E(r) = ρdz'/εo k if z >z'

E(r) = - ρdz'/εo k if z < -z'

E(r) = 0 if -z' < z < z'

And we superpose by integrating, we get

E (r) = 0z  ρdz'/εo k = ρzk/εo

So the field points outward away from the xy-plane, with a magnituide that grows linearly with the distance from the xy-plane.

All right, so we have three different methods for solving for the electric field, and three different solutions. Of course, each of these solutions violates the symmetries pointed out earlier. It's worse than that even: I could have chosen any point (axis, plane) to be the center around which I built up my spherical shells (cylindrical shells, parallel plate pairs). I didn't have to pick the origin (the z-axis, the xy-plane) and each choice would have given a different solution. So it seems we have a whole slew of solutions. They can't all be right. So, what gives?

Let me put it this way: depending on how I build up to infinity, I get a different answer. In fact, it seems that by choosing carefully how I build up to infinity I can get any answer I desire. Sounds familiar? Those of you who said "alternating harmonic series" or "Riemann's rearrangement theorem", give yourselves 10 points. If you don't know what Riemann's rearrangement theorem is, it's pretty simple. It says that if you judiciously rearrange the terms of a conditionally convergent series (such as the alternating harmonic series), you can make it sum up to any number you want. Indeed, the integrals we are implicitly doing here are all rearrangements of each other, and they are all convergent, but they are not absolutely convergent. The fact that by building up our infinite charge distribution in different schemes of superposition gave us different answers is a direct consequence. So what's the real answer to the problem? It seems it has no satisfactory solution -- or horrendously many, depending the what "satisfactory" means. But it doesn't matter, because we never have infinitely extended charge distributions, and any way we make the extent finite solves our paradox.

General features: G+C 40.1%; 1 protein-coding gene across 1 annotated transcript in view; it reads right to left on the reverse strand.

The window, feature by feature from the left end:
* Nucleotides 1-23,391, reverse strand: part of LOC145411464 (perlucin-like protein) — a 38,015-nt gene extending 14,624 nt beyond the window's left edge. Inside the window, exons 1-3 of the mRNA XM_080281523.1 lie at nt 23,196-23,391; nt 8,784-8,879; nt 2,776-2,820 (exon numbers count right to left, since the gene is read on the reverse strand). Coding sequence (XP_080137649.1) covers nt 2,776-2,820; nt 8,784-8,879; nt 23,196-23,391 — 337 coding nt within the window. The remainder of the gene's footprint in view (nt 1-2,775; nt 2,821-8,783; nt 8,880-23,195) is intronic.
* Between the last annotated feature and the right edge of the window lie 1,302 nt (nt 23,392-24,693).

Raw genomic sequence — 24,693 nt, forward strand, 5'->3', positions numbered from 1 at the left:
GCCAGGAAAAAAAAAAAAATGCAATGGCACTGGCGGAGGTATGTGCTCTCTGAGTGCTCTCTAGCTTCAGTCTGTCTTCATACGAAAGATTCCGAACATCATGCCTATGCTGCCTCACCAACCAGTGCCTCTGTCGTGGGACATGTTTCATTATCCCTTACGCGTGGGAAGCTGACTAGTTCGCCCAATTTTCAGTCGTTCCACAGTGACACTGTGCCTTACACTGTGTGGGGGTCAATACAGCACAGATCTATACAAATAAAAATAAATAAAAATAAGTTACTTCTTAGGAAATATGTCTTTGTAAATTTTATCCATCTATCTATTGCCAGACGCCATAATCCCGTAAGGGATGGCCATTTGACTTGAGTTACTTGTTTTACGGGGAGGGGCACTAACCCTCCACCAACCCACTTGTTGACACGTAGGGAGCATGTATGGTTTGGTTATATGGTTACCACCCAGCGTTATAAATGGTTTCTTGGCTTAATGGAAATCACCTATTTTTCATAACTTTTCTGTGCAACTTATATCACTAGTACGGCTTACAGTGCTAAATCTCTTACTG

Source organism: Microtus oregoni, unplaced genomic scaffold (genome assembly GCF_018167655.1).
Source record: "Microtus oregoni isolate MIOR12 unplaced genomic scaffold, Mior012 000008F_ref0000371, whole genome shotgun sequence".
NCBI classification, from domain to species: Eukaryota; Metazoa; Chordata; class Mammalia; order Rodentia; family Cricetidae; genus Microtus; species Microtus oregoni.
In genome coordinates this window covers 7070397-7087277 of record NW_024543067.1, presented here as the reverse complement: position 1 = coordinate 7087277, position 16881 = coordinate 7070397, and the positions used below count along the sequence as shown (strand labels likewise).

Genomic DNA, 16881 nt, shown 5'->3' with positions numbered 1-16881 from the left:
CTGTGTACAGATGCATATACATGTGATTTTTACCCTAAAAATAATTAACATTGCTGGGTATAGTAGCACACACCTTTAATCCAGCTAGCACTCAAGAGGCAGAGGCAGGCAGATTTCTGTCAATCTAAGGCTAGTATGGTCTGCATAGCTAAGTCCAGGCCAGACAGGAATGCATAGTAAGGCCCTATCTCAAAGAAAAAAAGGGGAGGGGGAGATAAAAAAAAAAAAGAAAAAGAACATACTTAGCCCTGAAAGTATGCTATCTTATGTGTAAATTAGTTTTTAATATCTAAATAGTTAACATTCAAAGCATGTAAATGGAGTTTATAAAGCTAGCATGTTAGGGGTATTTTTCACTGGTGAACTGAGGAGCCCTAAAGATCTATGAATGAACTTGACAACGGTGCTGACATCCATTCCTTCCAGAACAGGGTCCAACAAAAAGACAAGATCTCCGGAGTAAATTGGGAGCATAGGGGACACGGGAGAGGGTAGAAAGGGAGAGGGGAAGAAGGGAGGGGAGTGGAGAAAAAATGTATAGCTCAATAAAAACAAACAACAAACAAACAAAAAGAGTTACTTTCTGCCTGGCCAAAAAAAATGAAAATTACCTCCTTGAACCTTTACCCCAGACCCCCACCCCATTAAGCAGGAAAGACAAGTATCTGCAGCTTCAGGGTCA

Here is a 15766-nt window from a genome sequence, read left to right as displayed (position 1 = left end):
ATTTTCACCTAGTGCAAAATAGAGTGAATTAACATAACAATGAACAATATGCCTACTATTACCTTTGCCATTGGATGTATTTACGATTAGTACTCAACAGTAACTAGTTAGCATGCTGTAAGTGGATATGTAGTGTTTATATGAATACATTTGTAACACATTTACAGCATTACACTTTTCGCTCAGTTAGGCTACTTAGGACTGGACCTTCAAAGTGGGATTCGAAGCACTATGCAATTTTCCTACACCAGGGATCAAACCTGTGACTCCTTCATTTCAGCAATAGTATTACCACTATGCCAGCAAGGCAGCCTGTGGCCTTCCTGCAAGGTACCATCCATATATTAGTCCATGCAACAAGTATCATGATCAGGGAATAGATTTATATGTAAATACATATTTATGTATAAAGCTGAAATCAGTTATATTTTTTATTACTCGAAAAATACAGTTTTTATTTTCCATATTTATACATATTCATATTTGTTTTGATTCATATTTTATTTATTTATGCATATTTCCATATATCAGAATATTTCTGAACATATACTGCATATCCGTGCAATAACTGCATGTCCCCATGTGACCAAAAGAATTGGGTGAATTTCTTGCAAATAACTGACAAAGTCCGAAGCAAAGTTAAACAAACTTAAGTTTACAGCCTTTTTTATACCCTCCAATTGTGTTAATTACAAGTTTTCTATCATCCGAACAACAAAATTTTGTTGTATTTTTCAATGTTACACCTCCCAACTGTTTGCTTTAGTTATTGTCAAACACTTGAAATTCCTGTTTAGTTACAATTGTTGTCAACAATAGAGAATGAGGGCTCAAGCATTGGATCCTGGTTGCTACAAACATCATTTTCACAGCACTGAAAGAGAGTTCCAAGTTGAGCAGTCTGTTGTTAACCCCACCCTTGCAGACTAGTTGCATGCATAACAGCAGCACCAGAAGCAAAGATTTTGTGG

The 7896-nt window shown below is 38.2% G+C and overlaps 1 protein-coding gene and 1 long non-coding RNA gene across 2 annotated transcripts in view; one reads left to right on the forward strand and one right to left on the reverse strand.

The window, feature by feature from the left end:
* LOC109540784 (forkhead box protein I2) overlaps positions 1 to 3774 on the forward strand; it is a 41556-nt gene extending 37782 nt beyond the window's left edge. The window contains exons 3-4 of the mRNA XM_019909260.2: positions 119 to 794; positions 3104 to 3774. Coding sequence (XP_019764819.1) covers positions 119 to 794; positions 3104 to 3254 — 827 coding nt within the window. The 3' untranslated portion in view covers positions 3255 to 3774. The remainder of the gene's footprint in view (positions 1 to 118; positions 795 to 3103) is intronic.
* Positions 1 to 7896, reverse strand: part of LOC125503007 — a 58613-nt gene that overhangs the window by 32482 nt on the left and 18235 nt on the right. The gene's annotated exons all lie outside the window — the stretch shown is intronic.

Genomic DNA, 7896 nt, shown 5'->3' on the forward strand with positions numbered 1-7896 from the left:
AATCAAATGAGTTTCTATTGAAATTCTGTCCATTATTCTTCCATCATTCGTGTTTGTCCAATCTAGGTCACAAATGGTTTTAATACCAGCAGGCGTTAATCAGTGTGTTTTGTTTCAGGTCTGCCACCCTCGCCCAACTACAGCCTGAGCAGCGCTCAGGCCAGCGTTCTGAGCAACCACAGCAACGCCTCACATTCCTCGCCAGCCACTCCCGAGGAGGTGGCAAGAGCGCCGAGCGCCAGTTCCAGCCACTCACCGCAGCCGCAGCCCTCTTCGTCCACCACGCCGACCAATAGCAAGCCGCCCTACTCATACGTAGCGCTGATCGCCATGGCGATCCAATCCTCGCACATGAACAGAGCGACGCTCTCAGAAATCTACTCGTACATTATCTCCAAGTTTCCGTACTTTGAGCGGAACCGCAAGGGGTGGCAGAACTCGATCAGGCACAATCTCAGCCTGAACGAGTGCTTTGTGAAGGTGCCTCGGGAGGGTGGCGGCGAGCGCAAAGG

What is the moral of this story? I guess it is Beware infinity, my son! The jaws that bite, the claws that catch!

P.S. I'm taking suggestions for a sexier name for this paradox. "The Uniform Charge Density Paradox" is functional, but it is not sexy.

When one thinks in a less-mathematical, more physical way about this problem, it becomes obvious that there are significant problems immediately. I consider the problem as set up by colonelmustard - constant charge density rho in 3 dimensions, and we desire to find the potential (or the electric field which obeys Maxwell; either will do).

Scaling Arguments

Consider an origin O again, and let points we consider be at distance away from this point R (in spherical co-ordinates). Now, consider the spherical shells again. They will be distance R away from the origin, with charge per metre rho*C*R*R total, and be subject to the inverse square law so that the potential phi at O will see a contribution of D*rho*(R*R/R*R) from this shell, where C and D are some (probably dimensioned) constants I don't care about.

Uh-oh. This is a finite contribution from a shell at distance R away - a contribution of rho*D (it doesn't matter what it is - it matters what it isn't - it isn't a function of R). I see immediately that if I add up the value of an infinite number of shells that I'm going to get an infinite potential at every point. I conclude I oughtn't proceed until I've thought a bit harder.


See also: Olbers' Paradox. This is identical, mathematically, until the resolution of the paradox.